Clif Bar is one of several high-profile brands to be sued for allegedly adding ‘excessive’ amounts of sugar to products marketed to health-conscious consumers.
General Mills recently prevailed in one such case** over sugar levels in its cereals, with the judge concluding, after a three-year legal battle, that the plaintiffs "cannot plausibly claim to be misled.”
He also noted that, “The actual ingredients were fully disclosed and it was up to the plaintiffs, as reasonable consumers, to come to their own conclusions about whether or not the sugar content was healthy for them.”
Judge: Plaintiffs have made plausible claims at this stage of proceedings
However, in an August 19 order rejecting a motion to dismiss a similar case vs Clif Bar, US District Judge James Donato said he was not persuaded by arguments made by the company, which noted that the bars contain sugar levels below the daily value recently defined by the FDA for added sugar.
The fact that a consumer does not exceed the entire daily value for added sugar by eating a single Clif Bar is “hardly a basis for kicking these claims out at the motion to dismiss stage,” said Donato, who said the claims were not pre-empted by federal labeling laws or the agency’s final rule on the %DV for added sugar.
“Plaintiffs have laid out in painstaking and voluminous detail how this substantial percentage of added sugars in Clif’s products can contribute to excessive sugar consumption, which in turn has been linked to many diseases and detrimental health conditions,” said Donato.
“At this stage of the proceedings, the Court takes these allegations as true, and taken as such, the Court concludes that plaintiffs have stated a claim and, “given the opportunity . . . could plausibly prove that a reasonable consumer would be deceived.”
The law and added sugar
The FDA has set a daily reference value of 50g added sugar, or 10% of calories based on a 2,000-calorie diet to be included on the new-look Nutrition Facts panel. It does not define ‘high’ or ‘low’ sugar, and only sets conditions of use for ‘reduced/less/lower sugar’ claims.
While there is no specific regulation that disqualifies food brands from implying or stating that products are healthy or nutritious based on sugar content, consumers may not realize that a quarter to a third of calories in classic Clif bars are derived from added sugar, claims the plaintiff.
This means that a single Clif bar with up to 22g added sugar could account for 44% of the FDA’s 50g daily value for added sugar or 88% of the World Health Organization’s ‘ideal’ daily limit of 25g (5% of energy).
Keely Wachs, director, company affairs, at Clif Bar, told FoodNavigator-USA in 2018 that the firm's bars were “energy foods designed for active lifestyles, and include carbohydrates to provide the energy required to perform in these types of activities."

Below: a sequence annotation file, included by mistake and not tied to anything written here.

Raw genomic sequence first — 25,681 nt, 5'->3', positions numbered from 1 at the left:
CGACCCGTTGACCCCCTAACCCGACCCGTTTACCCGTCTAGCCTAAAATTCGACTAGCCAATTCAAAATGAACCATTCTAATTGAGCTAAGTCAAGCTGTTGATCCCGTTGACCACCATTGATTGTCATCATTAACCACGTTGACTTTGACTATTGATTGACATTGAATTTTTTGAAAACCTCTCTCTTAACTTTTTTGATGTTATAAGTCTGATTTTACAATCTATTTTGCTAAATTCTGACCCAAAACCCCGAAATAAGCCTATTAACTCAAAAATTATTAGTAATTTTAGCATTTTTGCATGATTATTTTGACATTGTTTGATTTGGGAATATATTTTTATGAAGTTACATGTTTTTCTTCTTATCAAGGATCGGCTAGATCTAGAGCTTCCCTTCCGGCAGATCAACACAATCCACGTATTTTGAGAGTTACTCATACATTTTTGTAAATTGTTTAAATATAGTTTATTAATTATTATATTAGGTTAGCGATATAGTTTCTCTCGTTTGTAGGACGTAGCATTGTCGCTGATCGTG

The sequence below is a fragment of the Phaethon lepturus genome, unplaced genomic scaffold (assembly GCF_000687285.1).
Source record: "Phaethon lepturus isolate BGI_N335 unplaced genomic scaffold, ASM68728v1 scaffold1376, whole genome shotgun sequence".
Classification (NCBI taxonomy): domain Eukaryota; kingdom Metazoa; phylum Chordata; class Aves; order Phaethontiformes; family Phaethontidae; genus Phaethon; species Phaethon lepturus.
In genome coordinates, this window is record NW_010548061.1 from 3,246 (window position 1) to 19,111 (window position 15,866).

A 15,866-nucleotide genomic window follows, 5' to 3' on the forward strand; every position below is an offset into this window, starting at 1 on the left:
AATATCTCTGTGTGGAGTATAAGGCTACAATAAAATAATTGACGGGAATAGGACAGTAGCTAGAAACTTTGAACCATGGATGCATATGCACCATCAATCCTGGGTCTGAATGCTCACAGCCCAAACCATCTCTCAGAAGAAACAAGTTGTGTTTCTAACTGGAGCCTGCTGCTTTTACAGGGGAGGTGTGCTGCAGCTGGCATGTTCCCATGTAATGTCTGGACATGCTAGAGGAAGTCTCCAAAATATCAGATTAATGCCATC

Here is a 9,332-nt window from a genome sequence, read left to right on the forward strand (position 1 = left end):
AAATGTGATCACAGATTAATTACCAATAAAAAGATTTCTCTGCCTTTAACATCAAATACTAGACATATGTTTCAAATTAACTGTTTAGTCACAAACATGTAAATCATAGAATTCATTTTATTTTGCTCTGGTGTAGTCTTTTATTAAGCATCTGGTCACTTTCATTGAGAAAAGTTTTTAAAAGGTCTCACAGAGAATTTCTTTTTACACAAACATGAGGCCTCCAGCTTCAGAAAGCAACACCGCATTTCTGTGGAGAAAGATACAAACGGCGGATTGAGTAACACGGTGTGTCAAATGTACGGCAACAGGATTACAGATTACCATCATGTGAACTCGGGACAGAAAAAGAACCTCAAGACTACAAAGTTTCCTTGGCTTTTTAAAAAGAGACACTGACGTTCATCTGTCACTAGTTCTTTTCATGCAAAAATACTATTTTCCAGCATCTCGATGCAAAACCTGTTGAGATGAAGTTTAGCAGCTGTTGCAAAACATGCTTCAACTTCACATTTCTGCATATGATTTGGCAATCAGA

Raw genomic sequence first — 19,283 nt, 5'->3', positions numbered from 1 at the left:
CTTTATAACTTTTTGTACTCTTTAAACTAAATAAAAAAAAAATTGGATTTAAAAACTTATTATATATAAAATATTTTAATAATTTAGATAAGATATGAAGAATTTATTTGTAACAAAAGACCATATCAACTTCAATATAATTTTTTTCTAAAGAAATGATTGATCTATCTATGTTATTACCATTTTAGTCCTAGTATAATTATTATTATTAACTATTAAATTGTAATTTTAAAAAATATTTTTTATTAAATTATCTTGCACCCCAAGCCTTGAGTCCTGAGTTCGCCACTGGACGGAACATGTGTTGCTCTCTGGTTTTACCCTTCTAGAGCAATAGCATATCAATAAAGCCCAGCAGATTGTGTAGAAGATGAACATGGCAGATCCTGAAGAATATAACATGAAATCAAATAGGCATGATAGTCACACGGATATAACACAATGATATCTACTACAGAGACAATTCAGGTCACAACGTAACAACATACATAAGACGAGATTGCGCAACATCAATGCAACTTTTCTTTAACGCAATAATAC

But she also noted that, “In addition to CLIF Bar and Zbar, we provide a portfolio of nutritious bars for adults and kids with lower sugar for less active eating occasions.”
Clif Bar: ‘A reasonable consumer would know that the challenged products contained added sugar’
In a motion to dismiss the lawsuit, however, attorneys for Clif Bar argued that the complaint was “based on factually unsupported conclusions that Clif Bar products are ‘high-sugar’ (a term not defined by FDA), and on speculative concerns about the long-term health risks of excessive added sugars.”
The lawsuit featured a “compendium of irrelevant and immaterial scientific reports” about the effects of excessive consumption of sugary soda designed to “distract the court,” added the attorneys, who noted that Clif bars are “solid foods that also contain proteins, fiber, and other complex carbohydrates.”
Consumers expect energy bars to contain sugar, they added, noting that “Clif Bar never affirmatively represented that the products were healthy,” or that they contained no added sugar.
*The case is: Ralph Milan, Sarah Aquino, and Elizabeth Arnold v Clif Bar & Company, 3:18-cv-02354 filed on April 19 in the northern district of California, by the law offices of Jack Fitzgerald PC and Paul K Joseph PC.
How much added sugar is in Clif Bars?
At the time the lawsuit was filed, ‘Classic’ Clif bars contained 17-22g of added sugar, with 25-34% of calories derived from added sugar.
Clif Kid Original Z bars contained 11-12g per serving, with 34-37% of calories from added sugar; Clif Kid ZBars Protein contained 8-9g added sugar (25-28% of calories); Clif Kid ZBars Fruit and Veggie contained 8g added sugar (25% of calories); and Clif Kid filled bars contained 6-7g added sugar (17-22% of calories).
To put this in perspective, yogurts typically contain 12-18g sugar per serving, while a small [8oz] glass of Tropicana Original 100% orange juice has 22g sugar.
In the cereal aisle, Raisin Bran Crunch contains 19g of sugar per 53g serving, and Honey Nut Cheerios - the best-selling cereal in the US - contain 9g of sugar per 28g serving.